Rise in Users Sends Online Sales Soaring
The study found that 68.8 percent of all online users, or 73 million people, browse for goods and services -- considerably higher than 54 percent, or 45 million consumers, in December 1998.
This browsing has contributed to an increased monthly online spending of $3.59 billion at the end of 1999, up from $1.72 billion at the end of 1998, according to this random sampling survey of 1,000 Internet users and non-users nationwide.
"Because computer costs have gone down so well, it's made it easier and easier for lower-income people to get online," said Strategis analyst Neil Rochlani. Such growth means that the Internet is going mainstream, he added.
Mainstream is indeed the key word. More than half of the U.S. adult population is online, based on the survey. In all, 106 million adults, or 53 percent of the adult population, access the Net at home, at work or both.
Gender parity is finally becoming a reality online. Strategis found that 51 million adult women now use the Internet, or almost half the U.S. adult female population.
But the Internet still has holdouts. According to Strategis, 96 million people have yet to use the Internet. Of this group, 53.6 million are women and 42.8 million are men.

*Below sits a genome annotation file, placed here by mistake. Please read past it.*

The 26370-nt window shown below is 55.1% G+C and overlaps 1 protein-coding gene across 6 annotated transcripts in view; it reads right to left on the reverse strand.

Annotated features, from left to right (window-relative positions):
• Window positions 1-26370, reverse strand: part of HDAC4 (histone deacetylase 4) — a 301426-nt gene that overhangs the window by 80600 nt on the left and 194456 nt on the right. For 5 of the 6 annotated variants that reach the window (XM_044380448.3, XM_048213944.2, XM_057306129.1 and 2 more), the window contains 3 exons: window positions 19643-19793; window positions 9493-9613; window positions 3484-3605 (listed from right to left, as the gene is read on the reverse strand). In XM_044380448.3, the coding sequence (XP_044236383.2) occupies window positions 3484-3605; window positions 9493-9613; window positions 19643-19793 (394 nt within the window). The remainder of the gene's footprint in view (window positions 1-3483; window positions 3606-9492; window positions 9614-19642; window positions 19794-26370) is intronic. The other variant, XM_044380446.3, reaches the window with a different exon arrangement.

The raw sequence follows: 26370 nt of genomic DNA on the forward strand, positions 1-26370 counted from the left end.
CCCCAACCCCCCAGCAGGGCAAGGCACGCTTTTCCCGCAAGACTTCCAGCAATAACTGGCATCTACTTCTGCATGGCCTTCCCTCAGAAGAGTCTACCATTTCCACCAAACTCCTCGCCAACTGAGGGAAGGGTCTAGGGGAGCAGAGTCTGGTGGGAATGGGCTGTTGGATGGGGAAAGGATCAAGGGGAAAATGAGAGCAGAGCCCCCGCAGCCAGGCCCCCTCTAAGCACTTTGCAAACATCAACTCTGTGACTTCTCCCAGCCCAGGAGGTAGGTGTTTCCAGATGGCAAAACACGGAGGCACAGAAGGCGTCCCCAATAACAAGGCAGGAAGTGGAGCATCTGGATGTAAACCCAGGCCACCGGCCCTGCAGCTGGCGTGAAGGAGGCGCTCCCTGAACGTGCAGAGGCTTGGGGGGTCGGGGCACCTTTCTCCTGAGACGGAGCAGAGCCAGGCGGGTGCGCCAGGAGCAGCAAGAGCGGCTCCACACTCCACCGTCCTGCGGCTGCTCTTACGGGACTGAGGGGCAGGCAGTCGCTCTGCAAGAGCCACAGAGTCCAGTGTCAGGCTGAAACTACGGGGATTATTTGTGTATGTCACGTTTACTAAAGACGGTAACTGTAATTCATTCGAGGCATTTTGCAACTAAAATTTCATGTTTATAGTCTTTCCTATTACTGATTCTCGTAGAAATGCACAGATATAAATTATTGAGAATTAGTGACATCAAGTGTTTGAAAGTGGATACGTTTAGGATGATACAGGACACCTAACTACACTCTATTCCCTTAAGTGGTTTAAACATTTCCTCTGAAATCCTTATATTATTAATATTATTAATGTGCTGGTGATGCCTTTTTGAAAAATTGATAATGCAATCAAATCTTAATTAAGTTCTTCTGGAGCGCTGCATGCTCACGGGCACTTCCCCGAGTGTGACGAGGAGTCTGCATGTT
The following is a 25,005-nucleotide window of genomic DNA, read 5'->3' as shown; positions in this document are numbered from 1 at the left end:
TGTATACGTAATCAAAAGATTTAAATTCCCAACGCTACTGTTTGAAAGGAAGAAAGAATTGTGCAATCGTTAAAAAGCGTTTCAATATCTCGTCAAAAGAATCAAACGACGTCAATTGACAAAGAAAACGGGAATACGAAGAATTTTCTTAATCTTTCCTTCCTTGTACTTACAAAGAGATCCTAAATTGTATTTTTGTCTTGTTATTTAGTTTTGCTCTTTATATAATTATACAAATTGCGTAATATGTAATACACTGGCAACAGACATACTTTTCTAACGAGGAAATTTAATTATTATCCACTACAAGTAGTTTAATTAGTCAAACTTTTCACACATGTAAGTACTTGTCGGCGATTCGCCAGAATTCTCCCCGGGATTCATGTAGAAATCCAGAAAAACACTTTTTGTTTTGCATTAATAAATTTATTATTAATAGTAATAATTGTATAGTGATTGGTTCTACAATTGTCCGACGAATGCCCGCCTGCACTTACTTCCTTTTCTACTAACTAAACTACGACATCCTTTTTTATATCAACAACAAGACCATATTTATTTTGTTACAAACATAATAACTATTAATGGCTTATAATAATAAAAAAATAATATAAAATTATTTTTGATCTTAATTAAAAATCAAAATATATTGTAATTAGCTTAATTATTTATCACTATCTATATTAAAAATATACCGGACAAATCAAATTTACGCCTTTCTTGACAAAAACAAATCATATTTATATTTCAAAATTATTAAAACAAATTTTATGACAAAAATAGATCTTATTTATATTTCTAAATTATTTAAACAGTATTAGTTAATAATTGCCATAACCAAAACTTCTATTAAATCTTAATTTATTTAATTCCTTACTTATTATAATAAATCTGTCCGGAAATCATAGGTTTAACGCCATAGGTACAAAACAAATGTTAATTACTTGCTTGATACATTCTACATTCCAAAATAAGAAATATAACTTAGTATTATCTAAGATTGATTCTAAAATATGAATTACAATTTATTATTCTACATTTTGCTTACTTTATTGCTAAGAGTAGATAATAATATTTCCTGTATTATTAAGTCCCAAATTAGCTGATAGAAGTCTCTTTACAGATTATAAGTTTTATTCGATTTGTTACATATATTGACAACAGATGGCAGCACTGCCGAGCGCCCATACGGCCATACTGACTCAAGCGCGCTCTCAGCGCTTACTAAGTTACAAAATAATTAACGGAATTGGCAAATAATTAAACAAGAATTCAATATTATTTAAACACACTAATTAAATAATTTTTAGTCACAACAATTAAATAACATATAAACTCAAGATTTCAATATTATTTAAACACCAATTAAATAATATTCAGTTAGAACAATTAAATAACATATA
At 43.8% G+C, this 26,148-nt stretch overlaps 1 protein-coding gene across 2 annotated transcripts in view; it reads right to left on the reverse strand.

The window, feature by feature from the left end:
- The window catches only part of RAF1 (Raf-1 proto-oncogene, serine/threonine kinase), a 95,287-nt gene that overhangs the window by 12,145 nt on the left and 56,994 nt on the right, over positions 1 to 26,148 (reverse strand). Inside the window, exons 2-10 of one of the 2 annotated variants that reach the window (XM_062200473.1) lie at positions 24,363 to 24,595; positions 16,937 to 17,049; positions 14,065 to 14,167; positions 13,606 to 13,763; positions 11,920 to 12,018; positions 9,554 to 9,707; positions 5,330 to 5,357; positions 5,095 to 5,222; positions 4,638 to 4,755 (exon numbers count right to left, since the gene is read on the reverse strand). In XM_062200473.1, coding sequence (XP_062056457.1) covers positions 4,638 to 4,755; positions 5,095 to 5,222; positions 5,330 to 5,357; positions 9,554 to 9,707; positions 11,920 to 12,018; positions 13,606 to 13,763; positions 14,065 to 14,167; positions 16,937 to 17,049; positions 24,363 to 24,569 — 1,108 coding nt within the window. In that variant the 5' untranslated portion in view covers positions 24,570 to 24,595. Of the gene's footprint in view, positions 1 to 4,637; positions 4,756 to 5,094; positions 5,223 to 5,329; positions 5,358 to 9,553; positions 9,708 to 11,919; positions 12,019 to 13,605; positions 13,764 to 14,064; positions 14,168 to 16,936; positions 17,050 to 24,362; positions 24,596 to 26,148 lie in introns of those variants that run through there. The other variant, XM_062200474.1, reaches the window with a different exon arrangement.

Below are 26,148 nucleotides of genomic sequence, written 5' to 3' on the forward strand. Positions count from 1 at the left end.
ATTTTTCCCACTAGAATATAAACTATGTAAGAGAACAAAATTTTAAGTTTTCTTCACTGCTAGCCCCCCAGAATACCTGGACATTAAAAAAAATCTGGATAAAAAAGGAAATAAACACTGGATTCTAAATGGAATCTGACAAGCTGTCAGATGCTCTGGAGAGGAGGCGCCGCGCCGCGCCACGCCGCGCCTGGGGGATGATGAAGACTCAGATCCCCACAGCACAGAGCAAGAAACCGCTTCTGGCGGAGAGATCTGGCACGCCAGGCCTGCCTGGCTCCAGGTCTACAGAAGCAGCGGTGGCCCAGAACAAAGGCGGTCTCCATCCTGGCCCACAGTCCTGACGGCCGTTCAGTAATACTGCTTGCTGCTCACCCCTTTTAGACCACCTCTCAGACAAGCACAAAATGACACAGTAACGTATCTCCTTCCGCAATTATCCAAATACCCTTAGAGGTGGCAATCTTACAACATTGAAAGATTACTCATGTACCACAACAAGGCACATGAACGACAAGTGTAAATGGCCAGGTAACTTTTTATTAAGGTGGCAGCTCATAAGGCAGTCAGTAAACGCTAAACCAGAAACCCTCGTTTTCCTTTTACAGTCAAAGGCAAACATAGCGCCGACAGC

"Some of the surveyed nonusers said they didn't have the time -- about a third -- and about a quarter said they didn't have a computer," Rochlani said.
Of the group called "likely users," 53 percent said they intend to go online at home or work in the next six months.
The respondents said their three leading activities online were research, shopping and surfing. The study revealed that about 47 percent of the nation's online office-based users have shopped and browsed while at work. And 69 percent of home Internet users have shopped online, up from 50 percent in 1998. But these home and work shoppers are still more likely to buy offline after researching online.
Books, CDs, apparel, computer software and travel services were the top online sellers. Books were the most popular item, the survey found. Forty-five percent of the surveyed users bought books online in 1999, up from 32 percent in 1998. The number of users spending more than $50 a month online has reached 20 million, up from 8.5 million in 1998.